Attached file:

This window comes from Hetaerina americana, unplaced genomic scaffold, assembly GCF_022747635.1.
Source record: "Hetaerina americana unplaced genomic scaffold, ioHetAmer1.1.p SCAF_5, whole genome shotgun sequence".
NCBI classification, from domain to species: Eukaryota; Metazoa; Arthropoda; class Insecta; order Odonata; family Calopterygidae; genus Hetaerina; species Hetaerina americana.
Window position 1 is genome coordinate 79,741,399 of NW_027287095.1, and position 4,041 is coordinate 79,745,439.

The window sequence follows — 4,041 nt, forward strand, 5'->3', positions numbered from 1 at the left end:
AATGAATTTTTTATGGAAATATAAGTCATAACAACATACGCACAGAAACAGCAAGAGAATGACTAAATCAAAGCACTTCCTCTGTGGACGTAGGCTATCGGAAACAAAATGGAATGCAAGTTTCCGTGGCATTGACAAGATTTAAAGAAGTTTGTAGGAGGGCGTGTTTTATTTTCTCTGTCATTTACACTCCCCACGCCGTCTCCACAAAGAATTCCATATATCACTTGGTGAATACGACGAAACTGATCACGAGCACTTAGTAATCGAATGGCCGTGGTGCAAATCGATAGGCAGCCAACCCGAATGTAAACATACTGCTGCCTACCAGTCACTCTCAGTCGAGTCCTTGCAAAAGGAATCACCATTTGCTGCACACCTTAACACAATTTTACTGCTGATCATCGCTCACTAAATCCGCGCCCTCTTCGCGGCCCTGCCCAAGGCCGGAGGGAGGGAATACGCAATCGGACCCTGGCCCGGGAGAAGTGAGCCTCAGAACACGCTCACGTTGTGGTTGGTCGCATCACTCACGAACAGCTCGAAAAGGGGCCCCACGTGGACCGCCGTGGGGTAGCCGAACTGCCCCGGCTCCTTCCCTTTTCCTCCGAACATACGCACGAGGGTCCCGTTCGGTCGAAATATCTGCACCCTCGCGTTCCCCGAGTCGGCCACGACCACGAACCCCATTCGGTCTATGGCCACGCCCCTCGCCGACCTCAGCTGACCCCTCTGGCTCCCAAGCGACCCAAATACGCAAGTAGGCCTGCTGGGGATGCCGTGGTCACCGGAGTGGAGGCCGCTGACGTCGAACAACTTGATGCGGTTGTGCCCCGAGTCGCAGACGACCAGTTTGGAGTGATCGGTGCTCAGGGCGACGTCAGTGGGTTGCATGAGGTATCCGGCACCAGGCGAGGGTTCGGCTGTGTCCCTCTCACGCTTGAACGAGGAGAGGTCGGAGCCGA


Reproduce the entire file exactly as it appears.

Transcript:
This window comes from Hetaerina americana, unplaced genomic scaffold, assembly GCF_022747635.1.
Source record: "Hetaerina americana unplaced genomic scaffold, ioHetAmer1.1.p SCAF_5, whole genome shotgun sequence".
NCBI classification, from domain to species: Eukaryota; Metazoa; Arthropoda; class Insecta; order Odonata; family Calopterygidae; genus Hetaerina; species Hetaerina americana.
Window position 1 is genome coordinate 79,741,399 of NW_027287095.1, and position 4,041 is coordinate 79,745,439.

The window sequence follows — 4,041 nt, forward strand, 5'->3', positions numbered from 1 at the left end:
AATGAATTTTTTATGGAAATATAAGTCATAACAACATACGCACAGAAACAGCAAGAGAATGACTAAATCAAAGCACTTCCTCTGTGGACGTAGGCTATCGGAAACAAAATGGAATGCAAGTTTCCGTGGCATTGACAAGATTTAAAGAAGTTTGTAGGAGGGCGTGTTTTATTTTCTCTGTCATTTACACTCCCCACGCCGTCTCCACAAAGAATTCCATATATCACTTGGTGAATACGACGAAACTGATCACGAGCACTTAGTAATCGAATGGCCGTGGTGCAAATCGATAGGCAGCCAACCCGAATGTAAACATACTGCTGCCTACCAGTCACTCTCAGTCGAGTCCTTGCAAAAGGAATCACCATTTGCTGCACACCTTAACACAATTTTACTGCTGATCATCGCTCACTAAATCCGCGCCCTCTTCGCGGCCCTGCCCAAGGCCGGAGGGAGGGAATACGCAATCGGACCCTGGCCCGGGAGAAGTGAGCCTCAGAACACGCTCACGTTGTGGTTGGTCGCATCACTCACGAACAGCTCGAAAAGGGGCCCCACGTGGACCGCCGTGGGGTAGCCGAACTGCCCCGGCTCCTTCCCTTTTCCTCCGAACATACGCACGAGGGTCCCGTTCGGTCGAAATATCTGCACCCTCGCGTTCCCCGAGTCGGCCACGACCACGAACCCCATTCGGTCTATGGCCACGCCCCTCGCCGACCTCAGCTGACCCCTCTGGCTCCCAAGCGACCCAAATACGCAAGTAGGCCTGCTGGGGATGCCGTGGTCACCGGAGTGGAGGCCGCTGACGTCGAACAACTTGATGCGGTTGTGCCCCGAGTCGCAGACGACCAGTTTGGAGTGATCGGTGCTCAGGGCGACGTCAGTGGGTTGCATGAGGTATCCGGCACCAGGCGAGGGTTCGGCTGTGTCCCTCTCACGCTTGAACGAGGAGAGGTCGGAGCCGA